The decrease of world reserves of conventional crude has led the oil industry to increase the percentage of so-called opportunity crudes in blends entering the distillation units. Among opportunity crudes are the high acid crudes, which cause corrosion problems in the temperature range 220-4000C. The heterogeneity in the chemical nature of naphthenic acids present in crude hinders the development of accurate predictive tools. Many studies have been done to evaluate the effect of temperature and hydrodynamic conditions on the corrosivity of naphthenic acids. However, the effect of pressure on the corrosivity of naphthenic acids, considering these compounds as a complex mixture, has not been studied. In this work, the effect of the pressure of the transfer lines on the distribution of the molecules of naphthenic acids in the vapor and liquid phases of crude oils was simulated. Considering that naphthenic acids are non-corrosive in the vapor phase, in this paper the variation of acidity in crudes due to evaporation processes in the transfer lines was evaluated. Using a process simulation program, the transfer lines between heating furnace and the atmospheric distillation tower were simulated. For this purpose, homologous series of naphthenic acids were introduced in process simulation as hypothetical compounds. To each crude oil from the distillation curves and the acidity of the cuts, the distribution profile of the naphthenic acids was determined. From this information the mole fractions of hypothetical compounds were calculated to simulate the distribution of naphthenic acids for each crude oil. With the proposed methodology, the reduction or increase of acidity in the liquid phase with the variation of pressure and/or temperature can be determined. It is observed that depending on the nature of the crude oil, the naphthenic acids may have a reduced acidity in the liquid phase up to 45%. This information can be used to improve strategies to control corrosion in distillation units during the processing of high acid crudes.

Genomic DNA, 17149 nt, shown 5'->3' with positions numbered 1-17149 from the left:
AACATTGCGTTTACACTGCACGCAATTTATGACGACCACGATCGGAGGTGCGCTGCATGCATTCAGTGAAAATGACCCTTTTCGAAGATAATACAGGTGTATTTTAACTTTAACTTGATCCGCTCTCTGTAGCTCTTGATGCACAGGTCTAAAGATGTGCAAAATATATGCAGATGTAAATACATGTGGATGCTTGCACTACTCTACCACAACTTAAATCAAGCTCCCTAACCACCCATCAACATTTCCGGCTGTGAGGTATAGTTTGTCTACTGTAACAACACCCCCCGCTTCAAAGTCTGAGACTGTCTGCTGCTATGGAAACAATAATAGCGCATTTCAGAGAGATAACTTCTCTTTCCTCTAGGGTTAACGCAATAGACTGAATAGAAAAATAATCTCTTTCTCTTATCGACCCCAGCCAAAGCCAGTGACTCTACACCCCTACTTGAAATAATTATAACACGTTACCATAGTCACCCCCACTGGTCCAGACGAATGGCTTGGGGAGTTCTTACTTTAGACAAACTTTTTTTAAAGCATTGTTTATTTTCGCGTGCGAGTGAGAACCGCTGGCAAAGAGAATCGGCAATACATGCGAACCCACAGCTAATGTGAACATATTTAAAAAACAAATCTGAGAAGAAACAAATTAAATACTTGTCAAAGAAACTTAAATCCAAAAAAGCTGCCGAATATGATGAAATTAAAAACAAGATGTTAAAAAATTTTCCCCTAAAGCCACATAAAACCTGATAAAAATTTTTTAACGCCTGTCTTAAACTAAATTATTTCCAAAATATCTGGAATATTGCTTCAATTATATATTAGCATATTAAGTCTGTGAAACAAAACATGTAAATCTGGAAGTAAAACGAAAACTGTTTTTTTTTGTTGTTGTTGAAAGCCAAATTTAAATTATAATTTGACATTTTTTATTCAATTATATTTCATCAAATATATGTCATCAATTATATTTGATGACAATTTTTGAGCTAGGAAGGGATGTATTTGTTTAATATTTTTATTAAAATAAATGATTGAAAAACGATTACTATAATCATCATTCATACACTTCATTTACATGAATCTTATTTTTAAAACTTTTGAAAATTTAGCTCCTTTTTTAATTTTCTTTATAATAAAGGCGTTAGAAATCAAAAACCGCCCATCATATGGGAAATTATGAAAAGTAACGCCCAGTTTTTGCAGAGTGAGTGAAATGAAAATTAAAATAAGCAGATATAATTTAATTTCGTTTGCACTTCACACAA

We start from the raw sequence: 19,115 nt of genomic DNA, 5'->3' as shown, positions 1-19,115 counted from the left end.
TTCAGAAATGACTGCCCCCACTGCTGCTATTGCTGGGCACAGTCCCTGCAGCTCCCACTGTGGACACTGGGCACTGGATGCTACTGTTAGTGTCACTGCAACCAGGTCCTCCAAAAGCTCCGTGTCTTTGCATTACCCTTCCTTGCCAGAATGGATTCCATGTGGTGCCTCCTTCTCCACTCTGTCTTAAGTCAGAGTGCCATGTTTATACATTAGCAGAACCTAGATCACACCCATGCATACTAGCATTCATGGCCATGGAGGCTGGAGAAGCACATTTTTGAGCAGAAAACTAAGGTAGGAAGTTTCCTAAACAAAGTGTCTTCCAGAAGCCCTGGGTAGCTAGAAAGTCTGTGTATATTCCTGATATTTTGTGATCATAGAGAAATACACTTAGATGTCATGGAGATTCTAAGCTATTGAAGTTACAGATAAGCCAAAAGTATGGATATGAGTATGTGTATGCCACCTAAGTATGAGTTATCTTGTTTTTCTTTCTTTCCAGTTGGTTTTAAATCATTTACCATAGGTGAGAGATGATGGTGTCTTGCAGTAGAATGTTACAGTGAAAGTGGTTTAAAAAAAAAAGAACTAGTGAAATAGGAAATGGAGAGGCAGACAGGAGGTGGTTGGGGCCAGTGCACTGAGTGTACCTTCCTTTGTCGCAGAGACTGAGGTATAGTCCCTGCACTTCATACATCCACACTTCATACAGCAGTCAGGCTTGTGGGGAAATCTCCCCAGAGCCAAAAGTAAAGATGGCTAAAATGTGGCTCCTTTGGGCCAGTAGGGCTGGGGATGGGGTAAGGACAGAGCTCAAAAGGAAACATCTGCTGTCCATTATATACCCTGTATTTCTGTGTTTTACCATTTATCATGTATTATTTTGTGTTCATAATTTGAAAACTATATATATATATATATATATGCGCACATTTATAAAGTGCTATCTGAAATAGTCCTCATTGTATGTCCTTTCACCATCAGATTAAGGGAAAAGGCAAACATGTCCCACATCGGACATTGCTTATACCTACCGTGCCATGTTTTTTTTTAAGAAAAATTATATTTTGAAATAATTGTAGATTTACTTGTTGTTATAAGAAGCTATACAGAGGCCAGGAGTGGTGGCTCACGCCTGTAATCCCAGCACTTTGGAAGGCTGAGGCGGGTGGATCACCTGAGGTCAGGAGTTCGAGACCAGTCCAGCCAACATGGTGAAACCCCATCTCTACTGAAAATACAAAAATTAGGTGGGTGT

This content is only available via PDF.
You can access this article if you purchase or spend a download.